West Virginia Opiate Addiction Treatment

The Appalachian state has seen a growing number of opiate overdose related deaths in the past ten years just as much of the rest of the country has seen. Though heroin is limited in the state, prescription opiates such as Oxycontin and Morphine have a more abundant supply which has led to an increase in the number of people who have become addicted to these drugs and who need help.

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  • Insomnia is one of the most problematic symptoms of opioid withdrawal. Though certain medications can be used to treat the issue, there are also a number of over-the-counter, herbal, and home remedies for insomnia that can be helpful as well.
  • Many people often lose their jobs, their homes, and their families to addiction. In treatment, an individual can learn to get their life back together and do more than just quit using drugs.
  • Even though many individuals believe the use of maintenance medications is the same as addiction, these are not the same thing. According to the National Institute on Drug Abuse, the drugs used in maintenance have a gradual onset of action, they do not cause euphoria, crashes, or cravings when dosed correctly, and they actually block the opioid receptors in the brain.
  • Some family members and friends may think they are helping an addict by using with them in order to make sure they don’t take too much. However, this is an act of enabling, and the best solution is to make sure the individual seeks treatment instead.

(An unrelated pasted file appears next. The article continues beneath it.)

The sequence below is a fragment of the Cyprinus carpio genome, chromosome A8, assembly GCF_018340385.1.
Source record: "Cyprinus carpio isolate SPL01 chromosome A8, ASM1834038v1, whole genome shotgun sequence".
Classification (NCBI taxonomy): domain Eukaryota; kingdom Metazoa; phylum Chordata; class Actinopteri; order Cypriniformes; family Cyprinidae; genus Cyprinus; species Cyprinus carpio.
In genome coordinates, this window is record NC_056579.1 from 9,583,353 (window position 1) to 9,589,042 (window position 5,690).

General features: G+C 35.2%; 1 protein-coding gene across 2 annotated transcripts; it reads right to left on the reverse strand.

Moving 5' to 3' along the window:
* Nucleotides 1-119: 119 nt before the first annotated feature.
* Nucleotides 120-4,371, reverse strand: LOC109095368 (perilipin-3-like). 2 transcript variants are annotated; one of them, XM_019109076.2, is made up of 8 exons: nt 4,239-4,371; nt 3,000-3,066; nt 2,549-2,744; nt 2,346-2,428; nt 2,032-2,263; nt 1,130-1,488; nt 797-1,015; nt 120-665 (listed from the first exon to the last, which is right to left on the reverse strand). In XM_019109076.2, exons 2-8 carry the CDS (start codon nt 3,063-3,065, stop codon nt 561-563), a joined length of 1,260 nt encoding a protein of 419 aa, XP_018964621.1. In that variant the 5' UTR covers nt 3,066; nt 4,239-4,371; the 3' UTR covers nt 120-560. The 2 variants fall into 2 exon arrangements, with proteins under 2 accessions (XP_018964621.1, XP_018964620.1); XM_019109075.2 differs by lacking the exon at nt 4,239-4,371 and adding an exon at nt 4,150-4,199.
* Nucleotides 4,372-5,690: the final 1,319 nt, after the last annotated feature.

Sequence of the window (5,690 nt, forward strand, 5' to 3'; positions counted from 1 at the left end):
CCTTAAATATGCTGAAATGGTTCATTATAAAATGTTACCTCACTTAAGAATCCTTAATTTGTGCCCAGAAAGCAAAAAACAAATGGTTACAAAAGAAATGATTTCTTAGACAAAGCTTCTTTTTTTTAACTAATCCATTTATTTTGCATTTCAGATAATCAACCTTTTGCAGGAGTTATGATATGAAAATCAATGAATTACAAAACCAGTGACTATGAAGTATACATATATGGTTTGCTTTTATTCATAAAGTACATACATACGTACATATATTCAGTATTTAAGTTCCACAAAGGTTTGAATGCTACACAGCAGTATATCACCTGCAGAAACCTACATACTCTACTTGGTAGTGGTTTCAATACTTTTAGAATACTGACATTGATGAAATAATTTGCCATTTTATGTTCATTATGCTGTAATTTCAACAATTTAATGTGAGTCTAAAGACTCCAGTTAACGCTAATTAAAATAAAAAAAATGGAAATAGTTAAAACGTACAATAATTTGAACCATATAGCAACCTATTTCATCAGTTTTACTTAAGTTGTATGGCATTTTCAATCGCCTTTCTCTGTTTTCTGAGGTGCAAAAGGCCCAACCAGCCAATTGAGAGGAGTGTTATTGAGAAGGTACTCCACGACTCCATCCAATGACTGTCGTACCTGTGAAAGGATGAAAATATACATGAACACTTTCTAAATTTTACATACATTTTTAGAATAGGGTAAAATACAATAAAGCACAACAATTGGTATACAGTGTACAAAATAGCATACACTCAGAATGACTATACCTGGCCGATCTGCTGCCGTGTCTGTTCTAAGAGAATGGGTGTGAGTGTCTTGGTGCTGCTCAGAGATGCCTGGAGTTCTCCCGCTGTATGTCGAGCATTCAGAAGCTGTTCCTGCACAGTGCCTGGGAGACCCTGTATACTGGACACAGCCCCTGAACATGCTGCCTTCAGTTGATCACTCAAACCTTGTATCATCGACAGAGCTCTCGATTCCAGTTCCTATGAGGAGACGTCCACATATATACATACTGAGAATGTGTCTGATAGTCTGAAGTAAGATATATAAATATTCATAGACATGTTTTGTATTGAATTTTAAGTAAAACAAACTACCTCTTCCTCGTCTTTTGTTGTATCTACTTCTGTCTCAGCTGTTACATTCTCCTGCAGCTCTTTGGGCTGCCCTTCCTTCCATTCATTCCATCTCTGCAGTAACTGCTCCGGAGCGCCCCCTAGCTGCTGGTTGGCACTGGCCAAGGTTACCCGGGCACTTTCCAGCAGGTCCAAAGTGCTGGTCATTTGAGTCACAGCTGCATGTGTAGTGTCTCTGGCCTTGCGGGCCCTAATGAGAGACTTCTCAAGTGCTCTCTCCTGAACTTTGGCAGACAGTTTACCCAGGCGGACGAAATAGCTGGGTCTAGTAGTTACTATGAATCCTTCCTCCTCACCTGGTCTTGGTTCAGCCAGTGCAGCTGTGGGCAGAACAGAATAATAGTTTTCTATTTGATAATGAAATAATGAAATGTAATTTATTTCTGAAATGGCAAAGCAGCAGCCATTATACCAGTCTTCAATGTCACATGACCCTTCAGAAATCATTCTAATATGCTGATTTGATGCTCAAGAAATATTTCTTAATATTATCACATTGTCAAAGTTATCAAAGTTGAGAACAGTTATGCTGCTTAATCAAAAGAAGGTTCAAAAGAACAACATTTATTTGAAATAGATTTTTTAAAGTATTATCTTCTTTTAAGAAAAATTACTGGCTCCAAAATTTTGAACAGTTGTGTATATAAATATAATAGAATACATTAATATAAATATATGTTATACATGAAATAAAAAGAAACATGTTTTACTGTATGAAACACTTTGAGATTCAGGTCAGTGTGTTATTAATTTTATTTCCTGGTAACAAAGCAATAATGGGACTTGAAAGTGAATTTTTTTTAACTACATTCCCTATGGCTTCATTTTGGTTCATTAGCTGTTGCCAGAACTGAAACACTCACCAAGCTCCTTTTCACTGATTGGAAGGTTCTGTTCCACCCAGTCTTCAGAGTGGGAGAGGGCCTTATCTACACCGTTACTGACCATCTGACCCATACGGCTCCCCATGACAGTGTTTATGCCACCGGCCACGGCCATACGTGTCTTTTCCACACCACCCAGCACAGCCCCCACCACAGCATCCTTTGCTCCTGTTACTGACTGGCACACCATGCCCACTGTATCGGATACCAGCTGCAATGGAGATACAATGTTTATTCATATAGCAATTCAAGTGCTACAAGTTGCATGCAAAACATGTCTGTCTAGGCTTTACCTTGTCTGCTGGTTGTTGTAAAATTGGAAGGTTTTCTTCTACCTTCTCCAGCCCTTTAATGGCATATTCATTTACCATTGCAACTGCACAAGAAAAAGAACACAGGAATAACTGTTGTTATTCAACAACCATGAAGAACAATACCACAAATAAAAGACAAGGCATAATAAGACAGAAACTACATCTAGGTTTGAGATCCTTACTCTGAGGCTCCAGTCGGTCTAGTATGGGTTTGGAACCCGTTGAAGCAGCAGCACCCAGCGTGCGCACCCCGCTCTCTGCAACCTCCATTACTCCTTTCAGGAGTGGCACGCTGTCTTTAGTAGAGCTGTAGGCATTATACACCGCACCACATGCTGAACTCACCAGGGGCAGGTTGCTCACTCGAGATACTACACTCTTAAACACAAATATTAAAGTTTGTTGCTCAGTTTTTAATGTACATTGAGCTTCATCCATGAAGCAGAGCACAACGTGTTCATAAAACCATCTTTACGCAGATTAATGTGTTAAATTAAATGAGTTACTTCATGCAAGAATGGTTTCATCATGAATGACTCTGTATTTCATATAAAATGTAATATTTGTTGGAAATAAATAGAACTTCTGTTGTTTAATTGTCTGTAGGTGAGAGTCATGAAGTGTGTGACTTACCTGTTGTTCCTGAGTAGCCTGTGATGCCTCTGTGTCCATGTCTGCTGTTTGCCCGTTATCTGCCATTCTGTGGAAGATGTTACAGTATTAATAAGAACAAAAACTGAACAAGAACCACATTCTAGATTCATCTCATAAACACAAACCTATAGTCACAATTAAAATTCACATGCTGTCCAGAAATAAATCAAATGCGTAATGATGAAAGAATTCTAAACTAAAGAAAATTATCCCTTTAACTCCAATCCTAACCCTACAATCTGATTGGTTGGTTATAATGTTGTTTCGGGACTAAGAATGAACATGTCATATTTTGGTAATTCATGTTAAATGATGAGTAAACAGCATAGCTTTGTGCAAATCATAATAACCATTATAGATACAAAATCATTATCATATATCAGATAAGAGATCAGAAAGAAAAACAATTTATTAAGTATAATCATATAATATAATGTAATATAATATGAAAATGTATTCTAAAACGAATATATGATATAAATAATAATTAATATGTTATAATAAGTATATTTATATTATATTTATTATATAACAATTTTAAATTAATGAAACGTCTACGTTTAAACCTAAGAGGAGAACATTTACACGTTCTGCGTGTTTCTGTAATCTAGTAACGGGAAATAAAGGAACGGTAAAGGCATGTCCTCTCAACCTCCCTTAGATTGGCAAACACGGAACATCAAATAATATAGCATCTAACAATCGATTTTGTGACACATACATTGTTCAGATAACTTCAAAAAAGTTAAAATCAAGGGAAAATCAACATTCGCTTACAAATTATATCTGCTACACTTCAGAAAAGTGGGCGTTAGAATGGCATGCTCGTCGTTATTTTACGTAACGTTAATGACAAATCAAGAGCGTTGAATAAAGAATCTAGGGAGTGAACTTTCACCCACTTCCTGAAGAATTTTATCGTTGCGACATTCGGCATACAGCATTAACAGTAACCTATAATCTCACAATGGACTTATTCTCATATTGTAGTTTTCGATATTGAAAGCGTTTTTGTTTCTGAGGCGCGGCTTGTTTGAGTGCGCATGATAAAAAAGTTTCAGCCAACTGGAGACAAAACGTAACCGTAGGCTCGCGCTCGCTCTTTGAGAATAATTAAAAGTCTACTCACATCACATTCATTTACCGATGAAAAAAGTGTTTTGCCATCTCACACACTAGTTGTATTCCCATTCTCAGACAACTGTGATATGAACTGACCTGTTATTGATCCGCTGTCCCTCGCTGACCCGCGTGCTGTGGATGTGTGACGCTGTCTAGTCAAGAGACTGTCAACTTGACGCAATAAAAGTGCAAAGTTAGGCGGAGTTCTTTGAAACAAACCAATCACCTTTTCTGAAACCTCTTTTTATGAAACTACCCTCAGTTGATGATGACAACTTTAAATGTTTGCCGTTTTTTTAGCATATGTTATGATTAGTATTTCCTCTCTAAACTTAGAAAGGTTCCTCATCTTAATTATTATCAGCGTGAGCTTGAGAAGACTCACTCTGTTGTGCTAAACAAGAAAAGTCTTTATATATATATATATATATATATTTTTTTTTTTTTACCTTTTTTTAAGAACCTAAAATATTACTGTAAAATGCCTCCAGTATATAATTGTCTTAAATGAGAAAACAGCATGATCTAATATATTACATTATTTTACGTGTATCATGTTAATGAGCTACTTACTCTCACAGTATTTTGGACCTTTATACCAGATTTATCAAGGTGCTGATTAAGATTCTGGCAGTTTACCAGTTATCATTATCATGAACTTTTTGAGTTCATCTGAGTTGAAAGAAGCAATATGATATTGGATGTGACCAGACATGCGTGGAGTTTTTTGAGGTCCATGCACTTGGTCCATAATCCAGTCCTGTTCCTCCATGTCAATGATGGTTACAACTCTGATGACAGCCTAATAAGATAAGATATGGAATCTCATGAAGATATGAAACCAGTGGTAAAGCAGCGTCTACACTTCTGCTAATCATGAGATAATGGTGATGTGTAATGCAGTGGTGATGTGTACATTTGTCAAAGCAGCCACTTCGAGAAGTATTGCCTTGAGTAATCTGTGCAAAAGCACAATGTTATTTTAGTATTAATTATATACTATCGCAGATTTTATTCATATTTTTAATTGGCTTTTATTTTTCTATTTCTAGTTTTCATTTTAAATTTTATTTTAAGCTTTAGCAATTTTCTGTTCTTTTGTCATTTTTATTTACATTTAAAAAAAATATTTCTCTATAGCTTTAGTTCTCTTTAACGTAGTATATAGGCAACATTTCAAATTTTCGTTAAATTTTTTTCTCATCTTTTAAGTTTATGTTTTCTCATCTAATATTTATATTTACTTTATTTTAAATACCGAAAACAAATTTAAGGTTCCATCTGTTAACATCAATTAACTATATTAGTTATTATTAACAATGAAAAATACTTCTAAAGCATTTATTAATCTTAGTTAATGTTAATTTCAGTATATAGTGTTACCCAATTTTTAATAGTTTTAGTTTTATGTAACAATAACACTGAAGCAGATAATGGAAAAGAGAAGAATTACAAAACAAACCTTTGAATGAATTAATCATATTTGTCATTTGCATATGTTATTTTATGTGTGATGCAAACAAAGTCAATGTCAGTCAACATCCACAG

• The rate of past year opioid abuse or dependence in West Virginia is between 10.8 and 12.9 and higher than in most other states (S. Department of Health and Human Services).
  • The number of overdose deaths increased in 2015 from the previous year by almost 42 percent. As stated by the Centers for Disease Control and Prevention, this is a statistically significant number and shows the severity of the substance abuse situation in the state.
  • According to the Office of the Senator, “In West Virginia, 28.9 per every 100,000 people suffer prescription drug overdose fatalities.”  The issue is especially problematic in the southern part of the state, where 56.3 out of 100,00 people die from prescription drug overdoses.
  • Unfortunately, the number of heroin-related deaths has also increased in the state as well, from 163 in 2014 to 194 in 2015 (CDC).


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